Fishing on Florida’s Forgotten Coast
This is the place in north Florida to wake up on a summer morning. Mullet jump and stingrays scoot every few hundred feet. Dolphins (Porpoise, not the eating kind) are an everyday occurrence. Even with no action whatsoever on the water, you will have a great visit you’ll remember for the peace and tranquility only a special place like the Forgotten Coast can provide.
The “Forgotten” Florida Gulf coast, officially stretching from Mexico Beach to St. Marks and dotted with inlets and bays, is one of the best places to find tailing reds. The water is usually shallow enough to make these fish accessible to anglers in powerboats as well as those wading in submerged cordgrass. The number of productive areas is immense. Some say that the best red fishing is at Lido Key in Sarasota, or Waccassassa Bay in Levy county, or n Choctawhatchee Bay at Fort Walton. As a native of Apalachicola bay area, I believe the most enjoyable fishing experience can be found on the bayside of St. Joseph peninsula–also known as Cape San Blas.
This area is known as the Forgotten coast because it is one of the undeveloped treasures of Florida, surrounded only by small fishing towns along US98. There are many other hotspots in this region, like: Indian Pass, St. George Island, St Vincent Island, and Goose Creek bay. The most outstanding feature of St. Joseph peninsula is its shape—a giant C that extends from the mainland, making it a gigantic tidal swimming pool. The water falls far from shore at low tide and the rising tide brings schools of redfish, as well as spotted trout, amberjacks, and sharks.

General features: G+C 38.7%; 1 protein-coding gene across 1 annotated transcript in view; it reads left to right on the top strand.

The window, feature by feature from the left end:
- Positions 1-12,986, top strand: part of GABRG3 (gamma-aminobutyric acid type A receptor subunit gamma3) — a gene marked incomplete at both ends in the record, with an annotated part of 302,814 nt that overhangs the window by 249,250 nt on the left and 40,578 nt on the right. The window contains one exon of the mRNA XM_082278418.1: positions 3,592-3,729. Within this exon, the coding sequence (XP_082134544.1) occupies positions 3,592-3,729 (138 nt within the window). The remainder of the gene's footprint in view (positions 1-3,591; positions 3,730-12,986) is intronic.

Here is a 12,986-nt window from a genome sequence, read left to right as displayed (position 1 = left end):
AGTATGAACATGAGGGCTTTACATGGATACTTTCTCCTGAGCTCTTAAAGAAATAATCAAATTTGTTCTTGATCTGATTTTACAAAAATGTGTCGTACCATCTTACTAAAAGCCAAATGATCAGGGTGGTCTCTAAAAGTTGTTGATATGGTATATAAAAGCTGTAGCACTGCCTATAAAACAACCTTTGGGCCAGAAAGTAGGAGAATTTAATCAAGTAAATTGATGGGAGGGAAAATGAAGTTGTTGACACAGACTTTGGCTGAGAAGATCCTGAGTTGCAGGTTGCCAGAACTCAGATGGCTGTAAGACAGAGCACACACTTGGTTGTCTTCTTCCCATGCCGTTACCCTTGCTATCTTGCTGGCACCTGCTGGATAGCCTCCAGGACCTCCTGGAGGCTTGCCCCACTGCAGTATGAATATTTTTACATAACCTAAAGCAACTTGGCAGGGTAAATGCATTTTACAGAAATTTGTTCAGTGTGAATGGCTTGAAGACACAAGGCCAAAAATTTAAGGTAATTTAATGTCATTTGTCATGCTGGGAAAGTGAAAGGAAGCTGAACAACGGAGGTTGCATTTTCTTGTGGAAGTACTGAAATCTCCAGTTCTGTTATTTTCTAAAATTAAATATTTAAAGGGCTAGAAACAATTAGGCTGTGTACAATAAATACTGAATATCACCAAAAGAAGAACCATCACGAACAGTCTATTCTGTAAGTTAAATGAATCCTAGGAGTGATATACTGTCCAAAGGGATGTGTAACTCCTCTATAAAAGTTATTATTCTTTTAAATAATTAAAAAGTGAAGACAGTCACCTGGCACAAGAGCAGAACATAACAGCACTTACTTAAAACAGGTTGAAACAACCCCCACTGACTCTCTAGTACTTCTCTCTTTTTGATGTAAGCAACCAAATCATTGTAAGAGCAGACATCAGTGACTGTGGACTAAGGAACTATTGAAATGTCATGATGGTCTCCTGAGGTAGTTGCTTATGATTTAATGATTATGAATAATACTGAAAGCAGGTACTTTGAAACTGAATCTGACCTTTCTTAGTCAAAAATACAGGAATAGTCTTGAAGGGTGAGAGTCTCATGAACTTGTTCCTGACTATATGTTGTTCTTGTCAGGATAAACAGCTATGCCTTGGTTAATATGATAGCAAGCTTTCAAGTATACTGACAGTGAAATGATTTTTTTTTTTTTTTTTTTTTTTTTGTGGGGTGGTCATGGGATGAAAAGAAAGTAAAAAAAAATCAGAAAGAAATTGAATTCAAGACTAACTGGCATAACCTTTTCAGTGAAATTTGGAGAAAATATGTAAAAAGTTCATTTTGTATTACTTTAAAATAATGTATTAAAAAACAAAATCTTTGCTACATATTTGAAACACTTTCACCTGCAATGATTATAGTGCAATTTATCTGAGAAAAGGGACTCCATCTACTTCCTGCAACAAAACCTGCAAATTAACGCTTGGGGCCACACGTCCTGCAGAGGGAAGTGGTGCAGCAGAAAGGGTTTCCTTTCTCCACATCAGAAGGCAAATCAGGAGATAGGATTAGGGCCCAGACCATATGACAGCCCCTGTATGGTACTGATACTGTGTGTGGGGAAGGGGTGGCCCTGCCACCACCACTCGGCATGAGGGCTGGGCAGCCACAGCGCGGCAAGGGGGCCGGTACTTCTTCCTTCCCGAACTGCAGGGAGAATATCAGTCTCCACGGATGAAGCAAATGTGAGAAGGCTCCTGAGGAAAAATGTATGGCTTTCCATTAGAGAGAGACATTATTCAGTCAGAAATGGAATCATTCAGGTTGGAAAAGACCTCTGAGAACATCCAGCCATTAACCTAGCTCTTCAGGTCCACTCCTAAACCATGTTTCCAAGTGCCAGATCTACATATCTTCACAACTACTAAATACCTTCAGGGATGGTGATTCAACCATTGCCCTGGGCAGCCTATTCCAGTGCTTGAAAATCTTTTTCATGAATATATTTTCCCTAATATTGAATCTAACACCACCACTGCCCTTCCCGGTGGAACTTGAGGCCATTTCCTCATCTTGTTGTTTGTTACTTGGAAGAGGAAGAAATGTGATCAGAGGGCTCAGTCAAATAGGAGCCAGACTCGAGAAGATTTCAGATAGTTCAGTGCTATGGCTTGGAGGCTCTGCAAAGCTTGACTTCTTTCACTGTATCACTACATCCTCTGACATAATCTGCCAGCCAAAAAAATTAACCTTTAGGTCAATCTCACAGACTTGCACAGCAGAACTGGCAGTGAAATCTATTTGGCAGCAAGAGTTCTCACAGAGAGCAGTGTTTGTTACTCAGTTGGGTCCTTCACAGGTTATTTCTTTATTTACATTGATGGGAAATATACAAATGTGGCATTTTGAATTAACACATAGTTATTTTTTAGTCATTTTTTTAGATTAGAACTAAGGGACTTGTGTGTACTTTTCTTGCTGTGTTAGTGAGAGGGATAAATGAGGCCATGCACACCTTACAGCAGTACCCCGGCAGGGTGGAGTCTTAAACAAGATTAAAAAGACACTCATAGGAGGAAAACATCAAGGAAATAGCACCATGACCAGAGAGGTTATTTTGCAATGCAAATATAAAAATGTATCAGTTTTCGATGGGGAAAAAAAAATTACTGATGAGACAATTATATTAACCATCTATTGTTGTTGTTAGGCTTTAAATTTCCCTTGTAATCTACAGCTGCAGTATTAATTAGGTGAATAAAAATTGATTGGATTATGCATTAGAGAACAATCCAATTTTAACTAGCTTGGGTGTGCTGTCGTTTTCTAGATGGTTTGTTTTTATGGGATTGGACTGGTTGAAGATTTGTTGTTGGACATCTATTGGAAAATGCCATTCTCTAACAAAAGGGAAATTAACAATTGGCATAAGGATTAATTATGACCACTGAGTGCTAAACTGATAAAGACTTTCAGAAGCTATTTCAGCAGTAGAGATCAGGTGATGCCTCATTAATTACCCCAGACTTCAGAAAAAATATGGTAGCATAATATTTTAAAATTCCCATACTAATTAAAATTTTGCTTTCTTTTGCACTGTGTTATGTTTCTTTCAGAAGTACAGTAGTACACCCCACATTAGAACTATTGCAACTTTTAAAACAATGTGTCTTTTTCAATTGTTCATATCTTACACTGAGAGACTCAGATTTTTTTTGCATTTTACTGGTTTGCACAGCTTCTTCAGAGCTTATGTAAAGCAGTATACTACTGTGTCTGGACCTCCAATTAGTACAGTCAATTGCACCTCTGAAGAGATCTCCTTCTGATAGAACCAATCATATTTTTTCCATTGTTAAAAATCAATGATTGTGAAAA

Redfish—also known as red drum, channel bass, and spot-tail bass—can be found throughout the southern United States, from the Atlantic to the Gulf of Mexico. A deep copper-like red back, torpedo shape, and a large black eyespot along the tail make them beautiful fish worth holding in your hand. They’re most easily found in grassy flats and brackish creeks—ideally on the early side of a rising tide, when schools move closer to shore to hunt down their favorite foods.
In the shallows, a red searching for food—usually shrimp and fiddler crabs—drags its mouth in the dirt and its tail breaks the surface of the water, showing off the trademark spot. This is what we refer to as“tailing”.
A gold flecked D.O.A shrimp is a must have in this area, for those who prefer artificial lures. On watercraft, trolling a spoon plug can also be productive. Traditional anglers may have good luck in this area with dead/cut bait like frozen shrimp or squid; however, there is an abundance of pinfish that gang up to nibble and steal. If going with the real thing, go live. There are many bait shops and places to cast net for mullet along Cape San Blas road.
The last few miles of the peninsula make up the wilderness preserve in St. Joseph Peninsula State Park. This area is only accessible by boat or hiking and requires you to pack everything in and out—including water. It’s where you find coastal marshes, underwater grasses, sandbars, rolling pine sandhills that provide a great view of the water below, and rarely is there anybody to ruin it for you. If the action on the water is just too good to leave, the preserve has seven primitive campsites. Those who are less hardy will find over 100 full-facility campsites and seven cabins to spend the night.
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